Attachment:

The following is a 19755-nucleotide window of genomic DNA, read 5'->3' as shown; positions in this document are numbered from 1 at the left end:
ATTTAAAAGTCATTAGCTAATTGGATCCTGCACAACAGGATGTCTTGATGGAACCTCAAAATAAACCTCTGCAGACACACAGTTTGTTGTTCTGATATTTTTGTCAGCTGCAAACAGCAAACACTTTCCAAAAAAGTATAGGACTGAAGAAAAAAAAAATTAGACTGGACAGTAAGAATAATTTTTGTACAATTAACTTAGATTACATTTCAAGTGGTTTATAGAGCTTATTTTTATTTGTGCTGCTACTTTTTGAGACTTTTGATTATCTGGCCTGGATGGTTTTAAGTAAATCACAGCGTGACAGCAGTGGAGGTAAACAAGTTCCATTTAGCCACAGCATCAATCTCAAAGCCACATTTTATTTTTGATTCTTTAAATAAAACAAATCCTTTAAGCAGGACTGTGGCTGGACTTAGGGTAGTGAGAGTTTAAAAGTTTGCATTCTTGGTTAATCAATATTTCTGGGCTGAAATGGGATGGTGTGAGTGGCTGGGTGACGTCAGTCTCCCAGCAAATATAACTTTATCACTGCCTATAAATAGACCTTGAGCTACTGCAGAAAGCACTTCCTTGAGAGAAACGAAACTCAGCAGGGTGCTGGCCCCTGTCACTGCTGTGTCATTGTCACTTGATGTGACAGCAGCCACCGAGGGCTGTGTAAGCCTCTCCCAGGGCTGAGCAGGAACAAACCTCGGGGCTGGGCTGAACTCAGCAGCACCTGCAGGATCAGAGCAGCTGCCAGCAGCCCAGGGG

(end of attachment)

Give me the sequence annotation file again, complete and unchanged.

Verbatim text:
The following is a 19755-nucleotide window of genomic DNA, read 5'->3' as shown; positions in this document are numbered from 1 at the left end:
ATTTAAAAGTCATTAGCTAATTGGATCCTGCACAACAGGATGTCTTGATGGAACCTCAAAATAAACCTCTGCAGACACACAGTTTGTTGTTCTGATATTTTTGTCAGCTGCAAACAGCAAACACTTTCCAAAAAAGTATAGGACTGAAGAAAAAAAAAATTAGACTGGACAGTAAGAATAATTTTTGTACAATTAACTTAGATTACATTTCAAGTGGTTTATAGAGCTTATTTTTATTTGTGCTGCTACTTTTTGAGACTTTTGATTATCTGGCCTGGATGGTTTTAAGTAAATCACAGCGTGACAGCAGTGGAGGTAAACAAGTTCCATTTAGCCACAGCATCAATCTCAAAGCCACATTTTATTTTTGATTCTTTAAATAAAACAAATCCTTTAAGCAGGACTGTGGCTGGACTTAGGGTAGTGAGAGTTTAAAAGTTTGCATTCTTGGTTAATCAATATTTCTGGGCTGAAATGGGATGGTGTGAGTGGCTGGGTGACGTCAGTCTCCCAGCAAATATAACTTTATCACTGCCTATAAATAGACCTTGAGCTACTGCAGAAAGCACTTCCTTGAGAGAAACGAAACTCAGCAGGGTGCTGGCCCCTGTCACTGCTGTGTCATTGTCACTTGATGTGACAGCAGCCACCGAGGGCTGTGTAAGCCTCTCCCAGGGCTGAGCAGGAACAAACCTCGGGGCTGGGCTGAACTCAGCAGCACCTGCAGGATCAGAGCAGCTGCCAGCAGCCCAGGGG